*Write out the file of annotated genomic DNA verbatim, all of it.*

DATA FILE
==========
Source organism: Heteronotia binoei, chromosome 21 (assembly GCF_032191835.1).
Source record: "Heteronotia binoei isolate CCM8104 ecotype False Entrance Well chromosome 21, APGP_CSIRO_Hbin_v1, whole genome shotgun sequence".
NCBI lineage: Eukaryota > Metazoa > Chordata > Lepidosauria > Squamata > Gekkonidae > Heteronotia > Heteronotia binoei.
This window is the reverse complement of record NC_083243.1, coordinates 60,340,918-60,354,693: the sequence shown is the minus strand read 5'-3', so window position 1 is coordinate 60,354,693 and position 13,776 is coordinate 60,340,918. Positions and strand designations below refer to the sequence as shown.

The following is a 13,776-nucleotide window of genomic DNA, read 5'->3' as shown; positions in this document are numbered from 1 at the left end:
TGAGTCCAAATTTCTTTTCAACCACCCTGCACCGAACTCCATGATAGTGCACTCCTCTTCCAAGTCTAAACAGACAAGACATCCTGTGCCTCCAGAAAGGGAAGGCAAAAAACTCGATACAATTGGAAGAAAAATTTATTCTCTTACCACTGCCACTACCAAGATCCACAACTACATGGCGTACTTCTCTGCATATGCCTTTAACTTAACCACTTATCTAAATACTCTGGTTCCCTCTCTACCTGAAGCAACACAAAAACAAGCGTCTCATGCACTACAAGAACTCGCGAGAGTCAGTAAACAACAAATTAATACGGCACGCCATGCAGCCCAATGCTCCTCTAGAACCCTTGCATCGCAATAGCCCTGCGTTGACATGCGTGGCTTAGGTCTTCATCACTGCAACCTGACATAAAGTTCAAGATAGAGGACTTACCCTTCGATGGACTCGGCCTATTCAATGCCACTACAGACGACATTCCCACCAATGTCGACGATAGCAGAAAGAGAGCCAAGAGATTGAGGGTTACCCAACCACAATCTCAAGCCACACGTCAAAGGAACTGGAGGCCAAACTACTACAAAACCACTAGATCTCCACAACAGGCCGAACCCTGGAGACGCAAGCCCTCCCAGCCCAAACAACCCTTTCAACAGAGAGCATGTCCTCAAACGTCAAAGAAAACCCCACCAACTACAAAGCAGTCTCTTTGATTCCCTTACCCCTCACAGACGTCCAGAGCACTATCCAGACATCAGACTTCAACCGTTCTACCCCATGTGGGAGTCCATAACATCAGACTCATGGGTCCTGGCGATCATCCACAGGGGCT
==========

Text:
Source organism: Heteronotia binoei, chromosome 21 (assembly GCF_032191835.1).
Source record: "Heteronotia binoei isolate CCM8104 ecotype False Entrance Well chromosome 21, APGP_CSIRO_Hbin_v1, whole genome shotgun sequence".
NCBI lineage: Eukaryota > Metazoa > Chordata > Lepidosauria > Squamata > Gekkonidae > Heteronotia > Heteronotia binoei.
This window is the reverse complement of record NC_083243.1, coordinates 60,340,918-60,354,693: the sequence shown is the minus strand read 5'-3', so window position 1 is coordinate 60,354,693 and position 13,776 is coordinate 60,340,918. Positions and strand designations below refer to the sequence as shown.

The following is a 13,776-nucleotide window of genomic DNA, read 5'->3' as shown; positions in this document are numbered from 1 at the left end:
TGAGTCCAAATTTCTTTTCAACCACCCTGCACCGAACTCCATGATAGTGCACTCCTCTTCCAAGTCTAAACAGACAAGACATCCTGTGCCTCCAGAAAGGGAAGGCAAAAAACTCGATACAATTGGAAGAAAAATTTATTCTCTTACCACTGCCACTACCAAGATCCACAACTACATGGCGTACTTCTCTGCATATGCCTTTAACTTAACCACTTATCTAAATACTCTGGTTCCCTCTCTACCTGAAGCAACACAAAAACAAGCGTCTCATGCACTACAAGAACTCGCGAGAGTCAGTAAACAACAAATTAATACGGCACGCCATGCAGCCCAATGCTCCTCTAGAACCCTTGCATCGCAATAGCCCTGCGTTGACATGCGTGGCTTAGGTCTTCATCACTGCAACCTGACATAAAGTTCAAGATAGAGGACTTACCCTTCGATGGACTCGGCCTATTCAATGCCACTACAGACGACATTCCCACCAATGTCGACGATAGCAGAAAGAGAGCCAAGAGATTGAGGGTTACCCAACCACAATCTCAAGCCACACGTCAAAGGAACTGGAGGCCAAACTACTACAAAACCACTAGATCTCCACAACAGGCCGAACCCTGGAGACGCAAGCCCTCCCAGCCCAAACAACCCTTTCAACAGAGAGCATGTCCTCAAACGTCAAAGAAAACCCCACCAACTACAAAGCAGTCTCTTTGATTCCCTTACCCCTCACAGACGTCCAGAGCACTATCCAGACATCAGACTTCAACCGTTCTACCCCATGTGGGAGTCCATAACATCAGACTCATGGGTCCTGGCGATCATCCACAGGGGCT